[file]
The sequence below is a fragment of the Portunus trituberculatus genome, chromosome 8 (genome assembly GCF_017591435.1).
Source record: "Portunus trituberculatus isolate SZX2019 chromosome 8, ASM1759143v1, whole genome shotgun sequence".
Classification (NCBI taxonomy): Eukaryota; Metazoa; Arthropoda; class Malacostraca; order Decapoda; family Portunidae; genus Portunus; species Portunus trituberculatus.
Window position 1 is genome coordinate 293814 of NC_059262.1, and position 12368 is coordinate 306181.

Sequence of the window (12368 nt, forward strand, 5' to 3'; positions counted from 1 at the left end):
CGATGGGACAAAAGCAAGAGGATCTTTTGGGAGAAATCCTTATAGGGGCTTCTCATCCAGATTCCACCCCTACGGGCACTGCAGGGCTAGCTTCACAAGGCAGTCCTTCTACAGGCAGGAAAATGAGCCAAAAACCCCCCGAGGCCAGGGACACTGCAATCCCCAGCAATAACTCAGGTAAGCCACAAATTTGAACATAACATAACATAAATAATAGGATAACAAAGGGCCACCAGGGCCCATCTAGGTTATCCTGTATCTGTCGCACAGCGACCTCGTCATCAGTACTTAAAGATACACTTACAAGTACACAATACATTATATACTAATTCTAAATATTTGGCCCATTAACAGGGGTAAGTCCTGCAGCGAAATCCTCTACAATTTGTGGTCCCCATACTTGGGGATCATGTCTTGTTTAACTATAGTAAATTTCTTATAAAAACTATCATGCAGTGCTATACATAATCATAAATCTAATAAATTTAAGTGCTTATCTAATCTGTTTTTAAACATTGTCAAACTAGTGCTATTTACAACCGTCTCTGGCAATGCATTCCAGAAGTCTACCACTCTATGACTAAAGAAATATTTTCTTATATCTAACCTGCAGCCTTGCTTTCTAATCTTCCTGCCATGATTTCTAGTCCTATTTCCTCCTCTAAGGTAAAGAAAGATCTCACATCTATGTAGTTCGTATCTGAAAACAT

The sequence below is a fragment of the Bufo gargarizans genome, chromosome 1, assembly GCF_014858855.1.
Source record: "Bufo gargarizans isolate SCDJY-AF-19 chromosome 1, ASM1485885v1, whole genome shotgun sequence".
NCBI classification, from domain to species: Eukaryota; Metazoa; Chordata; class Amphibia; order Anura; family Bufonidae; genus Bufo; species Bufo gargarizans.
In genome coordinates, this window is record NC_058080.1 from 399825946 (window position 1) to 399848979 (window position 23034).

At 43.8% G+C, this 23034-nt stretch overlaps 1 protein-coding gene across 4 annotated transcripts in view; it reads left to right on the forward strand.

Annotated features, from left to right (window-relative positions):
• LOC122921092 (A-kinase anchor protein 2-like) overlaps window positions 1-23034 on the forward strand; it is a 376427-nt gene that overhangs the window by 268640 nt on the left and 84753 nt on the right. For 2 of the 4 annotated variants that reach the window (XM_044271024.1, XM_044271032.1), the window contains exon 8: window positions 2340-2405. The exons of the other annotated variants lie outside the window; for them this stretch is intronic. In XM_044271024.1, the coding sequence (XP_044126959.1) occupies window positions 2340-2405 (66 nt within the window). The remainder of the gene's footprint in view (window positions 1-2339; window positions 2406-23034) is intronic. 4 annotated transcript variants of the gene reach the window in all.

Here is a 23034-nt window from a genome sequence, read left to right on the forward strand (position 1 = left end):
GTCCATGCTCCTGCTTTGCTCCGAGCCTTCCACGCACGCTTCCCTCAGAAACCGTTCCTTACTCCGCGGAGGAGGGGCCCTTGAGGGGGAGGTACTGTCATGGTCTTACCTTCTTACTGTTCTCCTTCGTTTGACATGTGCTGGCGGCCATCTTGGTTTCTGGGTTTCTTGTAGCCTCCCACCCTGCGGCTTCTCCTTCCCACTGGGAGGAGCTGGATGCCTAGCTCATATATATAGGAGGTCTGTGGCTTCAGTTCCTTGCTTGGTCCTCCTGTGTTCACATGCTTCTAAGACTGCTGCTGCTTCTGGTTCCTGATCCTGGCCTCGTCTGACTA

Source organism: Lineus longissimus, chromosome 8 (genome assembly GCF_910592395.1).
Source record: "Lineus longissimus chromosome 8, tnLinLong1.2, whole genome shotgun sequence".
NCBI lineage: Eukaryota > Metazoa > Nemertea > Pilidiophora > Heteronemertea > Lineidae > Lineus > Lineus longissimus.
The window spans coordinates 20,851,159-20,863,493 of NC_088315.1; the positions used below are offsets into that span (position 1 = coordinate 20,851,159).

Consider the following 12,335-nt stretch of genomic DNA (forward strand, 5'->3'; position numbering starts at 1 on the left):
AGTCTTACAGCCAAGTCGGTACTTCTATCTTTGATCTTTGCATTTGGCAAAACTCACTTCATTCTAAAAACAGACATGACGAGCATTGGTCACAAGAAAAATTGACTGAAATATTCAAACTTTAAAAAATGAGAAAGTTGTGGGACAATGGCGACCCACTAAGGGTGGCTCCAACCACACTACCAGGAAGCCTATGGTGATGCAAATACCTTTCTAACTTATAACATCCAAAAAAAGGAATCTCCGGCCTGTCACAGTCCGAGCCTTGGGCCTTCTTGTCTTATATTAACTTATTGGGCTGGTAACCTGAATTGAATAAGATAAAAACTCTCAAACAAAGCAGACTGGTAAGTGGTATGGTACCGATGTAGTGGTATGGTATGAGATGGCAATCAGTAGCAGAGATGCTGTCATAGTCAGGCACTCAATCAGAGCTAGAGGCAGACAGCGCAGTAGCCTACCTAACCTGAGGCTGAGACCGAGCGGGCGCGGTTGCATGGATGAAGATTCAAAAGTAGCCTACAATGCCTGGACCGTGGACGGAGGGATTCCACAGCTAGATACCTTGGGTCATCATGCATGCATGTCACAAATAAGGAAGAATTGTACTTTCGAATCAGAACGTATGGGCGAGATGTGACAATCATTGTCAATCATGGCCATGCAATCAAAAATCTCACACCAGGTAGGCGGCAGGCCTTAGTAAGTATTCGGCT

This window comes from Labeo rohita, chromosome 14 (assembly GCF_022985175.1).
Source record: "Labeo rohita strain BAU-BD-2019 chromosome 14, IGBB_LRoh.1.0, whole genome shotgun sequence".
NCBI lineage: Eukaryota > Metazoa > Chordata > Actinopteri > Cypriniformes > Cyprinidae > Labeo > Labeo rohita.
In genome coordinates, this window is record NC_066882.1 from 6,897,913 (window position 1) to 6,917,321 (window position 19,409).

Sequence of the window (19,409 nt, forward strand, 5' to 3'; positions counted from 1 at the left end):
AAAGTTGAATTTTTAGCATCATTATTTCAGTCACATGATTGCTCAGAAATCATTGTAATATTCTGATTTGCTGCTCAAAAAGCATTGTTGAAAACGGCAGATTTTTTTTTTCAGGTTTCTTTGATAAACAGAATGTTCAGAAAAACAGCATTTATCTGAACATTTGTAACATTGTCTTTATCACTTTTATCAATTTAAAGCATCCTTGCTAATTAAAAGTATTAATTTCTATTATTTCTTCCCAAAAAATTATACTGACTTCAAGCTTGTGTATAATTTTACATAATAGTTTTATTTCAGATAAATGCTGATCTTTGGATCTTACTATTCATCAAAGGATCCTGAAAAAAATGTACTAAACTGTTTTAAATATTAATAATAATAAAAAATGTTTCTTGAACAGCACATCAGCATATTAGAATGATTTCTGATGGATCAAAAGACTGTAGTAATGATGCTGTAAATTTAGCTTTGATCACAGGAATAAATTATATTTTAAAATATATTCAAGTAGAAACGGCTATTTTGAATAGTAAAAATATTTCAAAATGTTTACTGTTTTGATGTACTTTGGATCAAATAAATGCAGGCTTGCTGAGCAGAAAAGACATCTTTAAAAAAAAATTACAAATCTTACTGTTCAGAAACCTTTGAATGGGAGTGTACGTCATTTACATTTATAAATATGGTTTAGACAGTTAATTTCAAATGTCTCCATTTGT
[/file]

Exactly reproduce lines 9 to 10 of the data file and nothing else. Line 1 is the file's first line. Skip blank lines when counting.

NCBI classification, from domain to species: Eukaryota; Metazoa; Chordata; class Amphibia; order Anura; family Bufonidae; genus Bufo; species Bufo gargarizans.
In genome coordinates, this window is record NC_058080.1 from 399825946 (window position 1) to 399848979 (window position 23034).